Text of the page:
New biomarker predicts whether neurons will regenerate
Neurons, the main cells that make up our brain and spinal cord, are among the slowest cells to regenerate after an injury, and many neurons fail to regenerate entirely. While scientists have made progress in understanding neuronal regeneration, it remains unknown why some neurons regenerate and others do not.
Using single-cell RNA sequencing, a method that determines which genes are activated in individual cells, researchers from University of California San Diego School of Medicine have identified a new biomarker that can be used to predict whether or not neurons will regenerate after an injury. Testing their discovery in mice, they found that the biomarker was consistently reliable in neurons across the nervous system and at different developmental stages. The study was published October 16, 2023 in the journal Neuron.
"Single-cell sequencing technology is helping us look at the biology of neurons in much more detail than has ever been possible, and this study really demonstrates that capability," said senior author Binhai Zheng, Ph.D., professor in the Department of Neurosciences at UC San Diego School of Medicine. "What we've discovered here could be just the beginning of a new generation of sophisticated biomarkers based on single-cell data."
The researchers focused on neurons of the corticospinal tract, a critical part of the central nervous system that helps control movement. After injury, these neurons are among the least likely to regenerate axons—the long, thin structures that neurons use to communicate with one another. This is why injuries to the brain and spinal cord are so devastating.
"If you get an injury in your arm or your leg, those nerves can regenerate and it's often possible to make a full functional recovery, but this isn't the case for the central nervous system," said first author Hugo Kim, Ph.D., a postdoctoral fellow in the Zheng lab. "It's extremely difficult to recover from most brain and spinal cord injuries because those cells have very limited regenerative capacity. Once they're gone, they're gone."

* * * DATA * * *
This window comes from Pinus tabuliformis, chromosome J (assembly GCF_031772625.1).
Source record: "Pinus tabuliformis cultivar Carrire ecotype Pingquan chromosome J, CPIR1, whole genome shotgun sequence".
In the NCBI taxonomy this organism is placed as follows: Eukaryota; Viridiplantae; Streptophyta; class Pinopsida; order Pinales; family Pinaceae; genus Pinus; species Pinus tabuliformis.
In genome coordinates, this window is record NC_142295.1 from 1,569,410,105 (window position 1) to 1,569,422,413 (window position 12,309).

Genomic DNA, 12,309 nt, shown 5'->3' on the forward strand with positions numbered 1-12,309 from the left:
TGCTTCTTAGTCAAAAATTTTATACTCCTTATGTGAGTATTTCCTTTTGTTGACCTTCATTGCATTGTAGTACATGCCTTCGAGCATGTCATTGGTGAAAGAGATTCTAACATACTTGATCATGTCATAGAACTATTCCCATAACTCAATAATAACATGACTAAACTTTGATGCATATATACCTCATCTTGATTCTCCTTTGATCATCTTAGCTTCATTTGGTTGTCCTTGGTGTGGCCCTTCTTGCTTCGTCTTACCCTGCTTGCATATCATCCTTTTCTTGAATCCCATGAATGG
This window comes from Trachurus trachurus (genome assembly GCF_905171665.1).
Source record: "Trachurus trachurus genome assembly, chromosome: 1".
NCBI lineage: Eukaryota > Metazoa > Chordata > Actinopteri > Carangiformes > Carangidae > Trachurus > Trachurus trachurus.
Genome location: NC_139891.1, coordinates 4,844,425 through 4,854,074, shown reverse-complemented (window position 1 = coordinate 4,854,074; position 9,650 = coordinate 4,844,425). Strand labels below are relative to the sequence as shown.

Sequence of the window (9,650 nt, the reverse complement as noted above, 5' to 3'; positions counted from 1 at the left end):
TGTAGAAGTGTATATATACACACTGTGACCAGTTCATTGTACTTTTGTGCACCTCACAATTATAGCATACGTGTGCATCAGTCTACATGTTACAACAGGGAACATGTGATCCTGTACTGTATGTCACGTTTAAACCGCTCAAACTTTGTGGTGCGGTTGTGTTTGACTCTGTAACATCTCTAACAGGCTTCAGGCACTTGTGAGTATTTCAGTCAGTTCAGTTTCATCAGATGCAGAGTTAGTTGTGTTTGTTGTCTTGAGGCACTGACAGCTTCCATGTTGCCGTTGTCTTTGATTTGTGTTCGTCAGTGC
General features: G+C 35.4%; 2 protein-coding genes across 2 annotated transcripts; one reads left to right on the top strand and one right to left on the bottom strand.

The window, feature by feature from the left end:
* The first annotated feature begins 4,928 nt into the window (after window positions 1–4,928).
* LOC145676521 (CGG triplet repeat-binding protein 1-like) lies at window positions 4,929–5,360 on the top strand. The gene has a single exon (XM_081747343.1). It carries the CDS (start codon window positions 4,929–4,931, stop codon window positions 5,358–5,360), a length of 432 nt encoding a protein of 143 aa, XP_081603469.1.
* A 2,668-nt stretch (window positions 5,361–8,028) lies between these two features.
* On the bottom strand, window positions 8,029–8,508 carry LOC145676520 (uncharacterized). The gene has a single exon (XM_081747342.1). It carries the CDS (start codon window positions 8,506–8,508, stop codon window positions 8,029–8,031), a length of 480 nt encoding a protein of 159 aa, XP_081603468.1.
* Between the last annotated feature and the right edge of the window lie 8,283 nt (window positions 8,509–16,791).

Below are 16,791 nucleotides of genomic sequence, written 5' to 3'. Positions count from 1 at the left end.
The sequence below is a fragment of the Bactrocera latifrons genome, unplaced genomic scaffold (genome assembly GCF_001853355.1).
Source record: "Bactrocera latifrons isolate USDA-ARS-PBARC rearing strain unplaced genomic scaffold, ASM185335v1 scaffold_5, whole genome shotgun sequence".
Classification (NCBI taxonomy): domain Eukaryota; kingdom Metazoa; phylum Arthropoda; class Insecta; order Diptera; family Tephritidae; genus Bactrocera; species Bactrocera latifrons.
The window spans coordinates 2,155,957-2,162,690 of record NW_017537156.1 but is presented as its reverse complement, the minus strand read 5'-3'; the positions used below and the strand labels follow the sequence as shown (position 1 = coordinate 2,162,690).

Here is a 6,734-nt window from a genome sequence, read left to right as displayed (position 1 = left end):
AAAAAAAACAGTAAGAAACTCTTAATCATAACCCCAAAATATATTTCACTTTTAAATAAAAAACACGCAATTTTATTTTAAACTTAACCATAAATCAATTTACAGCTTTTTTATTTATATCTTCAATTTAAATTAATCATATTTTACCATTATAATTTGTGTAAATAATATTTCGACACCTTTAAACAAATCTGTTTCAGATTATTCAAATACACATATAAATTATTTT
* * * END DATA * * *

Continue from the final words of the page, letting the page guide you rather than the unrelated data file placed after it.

The researchers used single-cell RNA sequencing to analyze gene expression in neurons from mice with spinal cord injuries. They encouraged these neurons to regenerate using established molecular techniques, but ultimately, this only worked for a portion of the cells. This experimental setup allowed the researchers to compare sequencing data from regenerating and non-regenerating neurons.
Further, by focusing on a relatively small number of cells—just over 300—the researchers were able to look extremely closely at each individual cell.
"Just like how every person is different, every cell has its own unique biology," said Zheng. "Exploring minute differences between cells can tell us a lot about how those cells work."
Using a computer algorithm to analyze their sequencing data, the researchers identified a unique pattern of gene expression that can predict whether or not an individual neuron will ultimately regenerate after an injury. The pattern also included some genes that had never been previously implicated in neuronal regeneration.
"It's like a molecular fingerprint for regenerating neurons," added Zheng.
To validate their findings, the researchers tested this molecular fingerprint, which they named the Regeneration Classifier, on 26 published single-cell RNA sequencing datasets. These datasets included neurons from various parts of the nervous system and at different developmental stages.
The team found that with few exceptions, the Regeneration Classifier successfully predicted the regeneration potential of individual neurons and was able to reproduce known trends from previous research, such as a sharp decrease in neuronal regeneration just after birth.
"Validating the results against many sets of data from completely different lines of research tells us that we've uncovered something fundamental about the underlying biology of neuronal regeneration," said Zheng. "We need to do more work to refine our approach, but I think we've come across a pattern that could be universal to all regenerating neurons."
While the results in mice are promising, the researchers caution that at present, the Regeneration Classifier is a tool to help neuroscience researchers in the lab rather than a diagnostic test for patients in the clinic.
"There are still a lot of barriers to using single-cell sequencing in clinical contexts, such as high cost, difficulty analyzing large amounts of data and, most importantly, accessibility to tissues of interest," said Zheng. "For now, we're interested in exploring how we can use the Regeneration Classifier in preclinical contexts to predict the effectiveness of new regenerative therapies and help move those treatments closer to clinical trials."
More information: Deep scRNA sequencing reveals a broadly applicable Regeneration Classifier and implicates antioxidant response in corticospinal axon regeneration, Neuron (2023). DOI: 10.1016/j.neuron.2023.09.019. www.cell.com/neuron/fulltext/S0896-6273(23)00707-9